Each of the minis comes with a Personnel upgrade card that is restricted to Rebel or Imperial side only. Using these upgrade cards, a player can add the individual mini to their army’s base Trooper Units in place of a standard trooper upgrade. Currently, that means that the specialists can upgrade a Stormtrooper, Snowtrooper, Rebel Trooper, or Fleet Trooper squad. The upgrades include the abilities that each of the minis brings to the fight. For the medical droids, they can restore a downed mini to a trooper unit or remove a wound token from a multi-wound trooper mini, restricted to range one. The astromechs can remove damage tokens from vehicles within range one. The Comms Technicians basically add a Comms upgrade slot to the unit they are attached to. The officers become the leader of the unit they are attached to and add Inspire 1, making the unit they are in a little more resilient under fire and helping nearby units deal with suppression. Three additional upgrade cards packed in each box are Recon Intel, Communications Relay, and Commanding Presence. The Communications Relay enables issuing orders to units within range 1-2 of the unit with the relay, extending the reach of a specific commander beyond three. Recon Intel gives the recipient Scout 1, letting the unit perform a one-speed move after deploying. Commanding presence extends a commander’s ability to orders to a range of four. Altogether, this collection of upgrade cards makes an army more survivable and increases its ability to spread out on the battlefield.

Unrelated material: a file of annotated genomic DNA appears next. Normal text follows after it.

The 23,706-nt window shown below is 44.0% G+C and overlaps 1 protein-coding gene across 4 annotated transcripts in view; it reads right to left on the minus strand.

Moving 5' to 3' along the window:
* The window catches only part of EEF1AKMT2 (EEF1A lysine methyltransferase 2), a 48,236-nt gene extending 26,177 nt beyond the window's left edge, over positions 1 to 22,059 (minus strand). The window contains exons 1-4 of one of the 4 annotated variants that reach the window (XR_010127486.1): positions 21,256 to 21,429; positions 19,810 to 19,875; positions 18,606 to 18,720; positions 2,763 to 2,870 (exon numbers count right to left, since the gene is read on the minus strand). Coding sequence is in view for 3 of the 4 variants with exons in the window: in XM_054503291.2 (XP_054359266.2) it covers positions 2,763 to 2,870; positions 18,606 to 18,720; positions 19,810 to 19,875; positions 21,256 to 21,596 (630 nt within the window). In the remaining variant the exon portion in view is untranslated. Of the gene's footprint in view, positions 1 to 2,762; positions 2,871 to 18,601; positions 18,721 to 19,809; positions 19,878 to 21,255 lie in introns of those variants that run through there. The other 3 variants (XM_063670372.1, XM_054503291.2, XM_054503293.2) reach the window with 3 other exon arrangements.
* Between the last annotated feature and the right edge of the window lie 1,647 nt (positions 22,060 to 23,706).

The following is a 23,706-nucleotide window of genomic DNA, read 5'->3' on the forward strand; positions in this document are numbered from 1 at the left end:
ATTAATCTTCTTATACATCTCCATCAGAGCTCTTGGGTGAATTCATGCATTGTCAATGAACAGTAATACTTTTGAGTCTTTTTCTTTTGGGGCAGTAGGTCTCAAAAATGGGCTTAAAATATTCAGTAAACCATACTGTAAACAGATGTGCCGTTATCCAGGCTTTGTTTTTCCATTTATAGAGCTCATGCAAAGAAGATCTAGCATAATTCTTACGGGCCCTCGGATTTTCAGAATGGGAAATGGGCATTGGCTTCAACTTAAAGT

In addition to the upgrade cards, there are four additional large format cards in each box, three Command Cards and a Unit Card. With these in hand, players have the ability to field their Officer mini as a Commander for only fifty points (before upgrades, of course). They each come with a Command and a Gear upgrade slot, which can be filled with the upgrades in the box, Commanding Presence and Recon Intel. Ability-wise, the two officers are similar in that they each have Inspire 1 and Sharpshooter 1. The only way they differ is the Imperial Officer has Spotter 1, the ability to give an aim token to a nearby trooper unit, while the Rebel Officer has Take Cover 1, the ability to give a dodge token to a nearby trooper unit. The major differences between these two sets of cards is in the Command Cards. The cards in each box are labelled Rebel or Imperial only, but unlike other command cards, they are not limited to the specific commander in the box, so you can use them with any commander in your force, similarly to the basic command cards from the core set. The Command Cards each add a bonus to a specific unit when used, making them more powerful than the basic Command Cards, but they also limit the units that the orders can be issued to, so they are more limited in which armies they will be useful in. For instance, the basic one pip Ambush card lets you issue orders to any 1 Unit with no additional benefit, while the Rebel one pip Sabotaged Communications card limits you to issuing orders to one Special Force or Operative Unit, but reduces the number of orders your opponent can issue by one (to a minimum of 1). The extra set of command cards combined with the ability to field the Officers as Commanders are welcome additions to these expansions.